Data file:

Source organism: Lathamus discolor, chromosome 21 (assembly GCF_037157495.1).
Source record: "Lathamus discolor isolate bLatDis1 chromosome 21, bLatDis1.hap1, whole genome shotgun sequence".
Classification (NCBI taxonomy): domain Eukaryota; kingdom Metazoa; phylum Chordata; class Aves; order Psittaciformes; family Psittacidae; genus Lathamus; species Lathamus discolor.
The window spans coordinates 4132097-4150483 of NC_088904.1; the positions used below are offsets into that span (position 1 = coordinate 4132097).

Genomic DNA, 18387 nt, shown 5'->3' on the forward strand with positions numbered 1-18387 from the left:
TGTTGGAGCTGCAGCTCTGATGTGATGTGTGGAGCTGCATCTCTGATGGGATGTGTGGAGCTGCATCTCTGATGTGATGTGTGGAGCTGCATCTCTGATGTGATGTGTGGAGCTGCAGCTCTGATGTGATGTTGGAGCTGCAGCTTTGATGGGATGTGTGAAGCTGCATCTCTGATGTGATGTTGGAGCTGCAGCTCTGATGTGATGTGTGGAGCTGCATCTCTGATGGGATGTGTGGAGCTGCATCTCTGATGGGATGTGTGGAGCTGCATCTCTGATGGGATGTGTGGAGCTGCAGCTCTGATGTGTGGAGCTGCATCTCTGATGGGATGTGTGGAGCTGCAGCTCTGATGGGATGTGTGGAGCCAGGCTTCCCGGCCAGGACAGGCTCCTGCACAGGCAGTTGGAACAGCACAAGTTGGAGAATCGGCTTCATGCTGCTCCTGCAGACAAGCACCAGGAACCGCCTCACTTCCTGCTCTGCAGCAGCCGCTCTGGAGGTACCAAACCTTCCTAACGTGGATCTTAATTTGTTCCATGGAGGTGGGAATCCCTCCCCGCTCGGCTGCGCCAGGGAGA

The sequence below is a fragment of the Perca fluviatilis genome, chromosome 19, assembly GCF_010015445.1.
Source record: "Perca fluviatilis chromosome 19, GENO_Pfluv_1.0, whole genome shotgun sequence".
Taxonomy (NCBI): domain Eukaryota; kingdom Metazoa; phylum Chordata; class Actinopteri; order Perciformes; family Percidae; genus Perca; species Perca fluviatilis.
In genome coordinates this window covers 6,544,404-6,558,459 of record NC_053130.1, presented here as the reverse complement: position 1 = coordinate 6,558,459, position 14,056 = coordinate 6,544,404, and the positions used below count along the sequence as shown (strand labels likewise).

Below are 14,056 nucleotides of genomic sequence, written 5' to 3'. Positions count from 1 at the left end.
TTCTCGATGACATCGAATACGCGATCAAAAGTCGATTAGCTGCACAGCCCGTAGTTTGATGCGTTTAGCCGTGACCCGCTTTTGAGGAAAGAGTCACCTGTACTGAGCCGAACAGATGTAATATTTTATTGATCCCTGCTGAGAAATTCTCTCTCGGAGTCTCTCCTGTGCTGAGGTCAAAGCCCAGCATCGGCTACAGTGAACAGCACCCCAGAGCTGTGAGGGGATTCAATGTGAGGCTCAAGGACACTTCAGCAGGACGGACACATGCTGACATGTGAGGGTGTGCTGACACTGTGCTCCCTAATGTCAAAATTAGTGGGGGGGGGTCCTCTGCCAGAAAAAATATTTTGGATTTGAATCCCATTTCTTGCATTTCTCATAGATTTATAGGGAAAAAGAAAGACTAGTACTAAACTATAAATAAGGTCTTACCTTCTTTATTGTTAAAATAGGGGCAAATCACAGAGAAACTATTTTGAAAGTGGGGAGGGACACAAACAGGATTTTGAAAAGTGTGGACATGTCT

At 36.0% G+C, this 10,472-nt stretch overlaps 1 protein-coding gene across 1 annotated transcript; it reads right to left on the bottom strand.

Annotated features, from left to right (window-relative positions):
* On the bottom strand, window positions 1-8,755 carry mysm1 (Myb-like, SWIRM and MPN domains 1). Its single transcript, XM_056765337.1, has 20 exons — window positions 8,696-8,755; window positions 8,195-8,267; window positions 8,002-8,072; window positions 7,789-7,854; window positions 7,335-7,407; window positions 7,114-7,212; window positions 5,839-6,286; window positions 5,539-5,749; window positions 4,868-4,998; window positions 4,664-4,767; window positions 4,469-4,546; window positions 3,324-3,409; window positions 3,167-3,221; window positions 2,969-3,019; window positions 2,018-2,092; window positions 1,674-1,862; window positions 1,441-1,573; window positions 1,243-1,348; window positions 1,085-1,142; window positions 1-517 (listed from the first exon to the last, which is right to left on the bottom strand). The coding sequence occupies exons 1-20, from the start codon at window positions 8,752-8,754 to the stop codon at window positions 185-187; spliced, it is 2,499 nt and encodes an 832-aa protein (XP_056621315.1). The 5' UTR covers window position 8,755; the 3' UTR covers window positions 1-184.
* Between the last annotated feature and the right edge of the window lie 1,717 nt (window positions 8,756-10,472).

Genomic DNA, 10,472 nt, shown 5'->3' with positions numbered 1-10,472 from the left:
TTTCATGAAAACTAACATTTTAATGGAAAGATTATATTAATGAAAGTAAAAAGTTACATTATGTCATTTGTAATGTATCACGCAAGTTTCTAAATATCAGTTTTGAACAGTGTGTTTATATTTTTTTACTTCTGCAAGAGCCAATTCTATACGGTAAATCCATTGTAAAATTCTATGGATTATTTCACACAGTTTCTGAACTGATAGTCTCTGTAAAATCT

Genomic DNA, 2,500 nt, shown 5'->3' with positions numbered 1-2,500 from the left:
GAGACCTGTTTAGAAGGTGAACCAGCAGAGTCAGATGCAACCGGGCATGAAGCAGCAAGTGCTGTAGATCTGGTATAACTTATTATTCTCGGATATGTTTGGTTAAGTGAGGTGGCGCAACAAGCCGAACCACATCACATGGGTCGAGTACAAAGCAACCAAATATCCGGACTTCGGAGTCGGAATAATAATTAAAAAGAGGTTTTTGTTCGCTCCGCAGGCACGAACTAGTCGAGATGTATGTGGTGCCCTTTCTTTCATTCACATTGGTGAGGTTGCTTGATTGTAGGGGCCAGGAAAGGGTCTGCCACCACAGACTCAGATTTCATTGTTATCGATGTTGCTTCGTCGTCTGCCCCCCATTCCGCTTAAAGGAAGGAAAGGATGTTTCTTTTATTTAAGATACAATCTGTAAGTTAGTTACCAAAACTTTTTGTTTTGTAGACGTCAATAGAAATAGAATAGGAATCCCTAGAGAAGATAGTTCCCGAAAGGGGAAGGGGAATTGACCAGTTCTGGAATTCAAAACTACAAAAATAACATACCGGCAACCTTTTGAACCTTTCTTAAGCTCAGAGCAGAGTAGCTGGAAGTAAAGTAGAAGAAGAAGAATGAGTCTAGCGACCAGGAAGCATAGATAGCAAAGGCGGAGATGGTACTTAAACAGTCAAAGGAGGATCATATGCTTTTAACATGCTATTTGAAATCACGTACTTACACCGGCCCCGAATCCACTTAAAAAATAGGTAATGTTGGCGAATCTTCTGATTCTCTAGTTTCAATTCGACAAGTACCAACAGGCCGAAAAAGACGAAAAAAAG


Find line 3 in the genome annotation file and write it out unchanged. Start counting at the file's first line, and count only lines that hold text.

Classification (NCBI taxonomy): domain Eukaryota; kingdom Metazoa; phylum Chordata; class Aves; order Psittaciformes; family Psittacidae; genus Lathamus; species Lathamus discolor.